At dinner the other night somebody at an adjacent table was pondering that age old question; “who first realized you could eat an artichoke?” The question arose again at brunch yesterday, once again in a conversation on my periphery. I think the Gods are trying to tell me something.

The answer is, I’m sad to say all to painfully obvious. Innovation happens on the periphery. Where the need is greatest or the skill is most intense. Often where both are found together. That huge pool of poor starving people are continuously research on our behalf to discover new foods. Occasionally they discover something neat and the well feed among us get the benefit.

This model; where the vast unwashed masses do the work and a few aggregate the benefit lies at the heart of any number of modern successes. Open Source, when it works best, is a fine example – hundreds of millions of users, tens of thousands of developers, maybe a thousand contributing developers, a dozen developers doing the design and coordination and out pops Apache. Or Amazon, millions of readers, a few write reviews, Amazon captures them and out pops a unique product differentiator – one that’s hard to replicate because of the network effects. Or EBay with all those buyers and sellers rendezvousing around what is a really simple web site. Or Google using all those carefully hand crafted links as tiny votes to ranks the web’s pages. Or Microsoft with it’s thousands of developers striving to push the envelope of their platform to new heights.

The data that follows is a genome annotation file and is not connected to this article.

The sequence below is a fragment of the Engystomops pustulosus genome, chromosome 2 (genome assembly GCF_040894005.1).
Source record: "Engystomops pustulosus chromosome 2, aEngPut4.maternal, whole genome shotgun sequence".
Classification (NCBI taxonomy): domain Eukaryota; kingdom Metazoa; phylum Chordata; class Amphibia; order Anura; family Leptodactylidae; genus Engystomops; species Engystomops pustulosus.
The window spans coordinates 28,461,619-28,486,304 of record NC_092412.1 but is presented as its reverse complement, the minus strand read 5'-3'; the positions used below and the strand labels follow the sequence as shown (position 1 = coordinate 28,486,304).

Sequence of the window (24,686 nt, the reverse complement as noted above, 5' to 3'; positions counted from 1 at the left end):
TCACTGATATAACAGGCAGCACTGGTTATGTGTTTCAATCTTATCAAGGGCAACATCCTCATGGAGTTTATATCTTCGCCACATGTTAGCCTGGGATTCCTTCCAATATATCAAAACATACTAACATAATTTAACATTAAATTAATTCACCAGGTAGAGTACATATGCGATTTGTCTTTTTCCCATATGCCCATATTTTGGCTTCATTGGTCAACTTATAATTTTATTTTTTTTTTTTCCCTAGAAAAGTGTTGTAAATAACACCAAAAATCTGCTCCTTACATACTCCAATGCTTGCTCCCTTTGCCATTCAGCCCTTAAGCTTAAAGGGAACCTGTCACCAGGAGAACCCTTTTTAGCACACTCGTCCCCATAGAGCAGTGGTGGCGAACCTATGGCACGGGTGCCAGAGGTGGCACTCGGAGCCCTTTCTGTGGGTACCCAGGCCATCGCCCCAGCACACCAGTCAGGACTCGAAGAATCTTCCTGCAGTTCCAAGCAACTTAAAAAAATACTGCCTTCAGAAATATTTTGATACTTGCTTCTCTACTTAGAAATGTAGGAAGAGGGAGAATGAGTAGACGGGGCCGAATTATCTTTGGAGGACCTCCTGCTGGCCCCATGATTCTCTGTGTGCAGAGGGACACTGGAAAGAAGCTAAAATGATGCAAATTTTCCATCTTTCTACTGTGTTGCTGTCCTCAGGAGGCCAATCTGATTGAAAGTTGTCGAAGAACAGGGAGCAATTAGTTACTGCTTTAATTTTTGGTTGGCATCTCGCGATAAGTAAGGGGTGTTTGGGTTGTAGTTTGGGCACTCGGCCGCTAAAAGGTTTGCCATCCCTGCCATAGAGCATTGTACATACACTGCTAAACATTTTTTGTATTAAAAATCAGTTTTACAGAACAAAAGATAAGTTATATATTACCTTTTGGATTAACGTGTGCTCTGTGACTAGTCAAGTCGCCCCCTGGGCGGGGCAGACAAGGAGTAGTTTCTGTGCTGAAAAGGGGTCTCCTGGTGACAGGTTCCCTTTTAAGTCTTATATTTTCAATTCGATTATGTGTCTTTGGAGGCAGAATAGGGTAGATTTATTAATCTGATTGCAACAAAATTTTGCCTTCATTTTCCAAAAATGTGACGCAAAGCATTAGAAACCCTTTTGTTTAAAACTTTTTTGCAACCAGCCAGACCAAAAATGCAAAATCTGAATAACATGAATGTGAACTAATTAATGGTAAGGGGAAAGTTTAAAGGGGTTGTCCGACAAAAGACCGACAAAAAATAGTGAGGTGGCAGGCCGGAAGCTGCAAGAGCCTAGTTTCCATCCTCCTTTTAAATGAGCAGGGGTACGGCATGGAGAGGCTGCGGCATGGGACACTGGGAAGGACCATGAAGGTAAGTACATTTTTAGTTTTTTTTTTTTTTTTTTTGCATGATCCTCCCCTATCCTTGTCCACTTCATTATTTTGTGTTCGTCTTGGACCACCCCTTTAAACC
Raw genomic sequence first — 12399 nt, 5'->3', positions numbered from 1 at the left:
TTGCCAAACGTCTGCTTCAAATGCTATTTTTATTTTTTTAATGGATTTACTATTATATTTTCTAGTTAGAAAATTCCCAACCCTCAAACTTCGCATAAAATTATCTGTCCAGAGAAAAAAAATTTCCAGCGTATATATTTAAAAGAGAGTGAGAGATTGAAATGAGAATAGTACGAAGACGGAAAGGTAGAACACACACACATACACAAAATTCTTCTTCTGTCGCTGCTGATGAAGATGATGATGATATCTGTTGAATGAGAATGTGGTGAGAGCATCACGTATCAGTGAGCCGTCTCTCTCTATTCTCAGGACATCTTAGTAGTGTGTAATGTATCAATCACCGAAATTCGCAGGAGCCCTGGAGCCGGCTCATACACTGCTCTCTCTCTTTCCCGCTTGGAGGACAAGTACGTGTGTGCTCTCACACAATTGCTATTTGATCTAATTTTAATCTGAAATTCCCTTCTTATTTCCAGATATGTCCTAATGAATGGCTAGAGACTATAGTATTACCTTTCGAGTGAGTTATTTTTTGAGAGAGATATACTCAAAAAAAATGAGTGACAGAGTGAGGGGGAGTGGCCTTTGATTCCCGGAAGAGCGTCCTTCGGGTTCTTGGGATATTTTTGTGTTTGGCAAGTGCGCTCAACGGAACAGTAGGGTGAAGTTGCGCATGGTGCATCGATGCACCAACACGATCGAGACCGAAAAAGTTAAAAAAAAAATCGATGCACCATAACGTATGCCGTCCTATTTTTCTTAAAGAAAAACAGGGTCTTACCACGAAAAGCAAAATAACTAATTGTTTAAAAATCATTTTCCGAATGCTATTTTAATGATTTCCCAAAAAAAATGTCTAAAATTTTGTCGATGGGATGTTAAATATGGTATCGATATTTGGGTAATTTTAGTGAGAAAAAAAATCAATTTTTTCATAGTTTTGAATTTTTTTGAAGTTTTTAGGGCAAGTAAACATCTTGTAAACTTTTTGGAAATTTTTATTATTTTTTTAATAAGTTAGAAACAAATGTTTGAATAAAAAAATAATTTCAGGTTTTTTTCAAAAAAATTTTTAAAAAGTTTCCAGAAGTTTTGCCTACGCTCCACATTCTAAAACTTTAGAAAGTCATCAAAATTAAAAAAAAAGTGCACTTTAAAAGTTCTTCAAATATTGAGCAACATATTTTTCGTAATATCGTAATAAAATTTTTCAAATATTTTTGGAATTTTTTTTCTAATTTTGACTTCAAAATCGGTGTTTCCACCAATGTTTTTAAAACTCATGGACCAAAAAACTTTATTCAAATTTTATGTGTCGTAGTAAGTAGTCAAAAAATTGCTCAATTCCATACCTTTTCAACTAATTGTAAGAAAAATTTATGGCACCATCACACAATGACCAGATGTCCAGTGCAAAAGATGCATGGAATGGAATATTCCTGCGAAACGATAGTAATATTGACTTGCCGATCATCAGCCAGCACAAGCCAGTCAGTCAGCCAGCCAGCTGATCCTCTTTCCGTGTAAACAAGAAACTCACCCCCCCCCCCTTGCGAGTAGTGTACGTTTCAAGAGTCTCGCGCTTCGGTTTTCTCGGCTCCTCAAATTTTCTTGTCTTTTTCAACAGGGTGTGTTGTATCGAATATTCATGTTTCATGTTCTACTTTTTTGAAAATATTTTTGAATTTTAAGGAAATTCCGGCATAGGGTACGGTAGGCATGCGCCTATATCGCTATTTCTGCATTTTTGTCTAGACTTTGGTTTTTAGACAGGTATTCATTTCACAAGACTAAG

Tim O’Reilly get’s it.

0 thoughts on “Artichokes

  1. Kieran Healy

    I think it was Samuel Johnson who said “He was a brave man who first ate an oyster.” Of course, he should have said “a hungry man.”

    By the way, clicking on the comment link from the front page brought me to the MT login screen. Odd.

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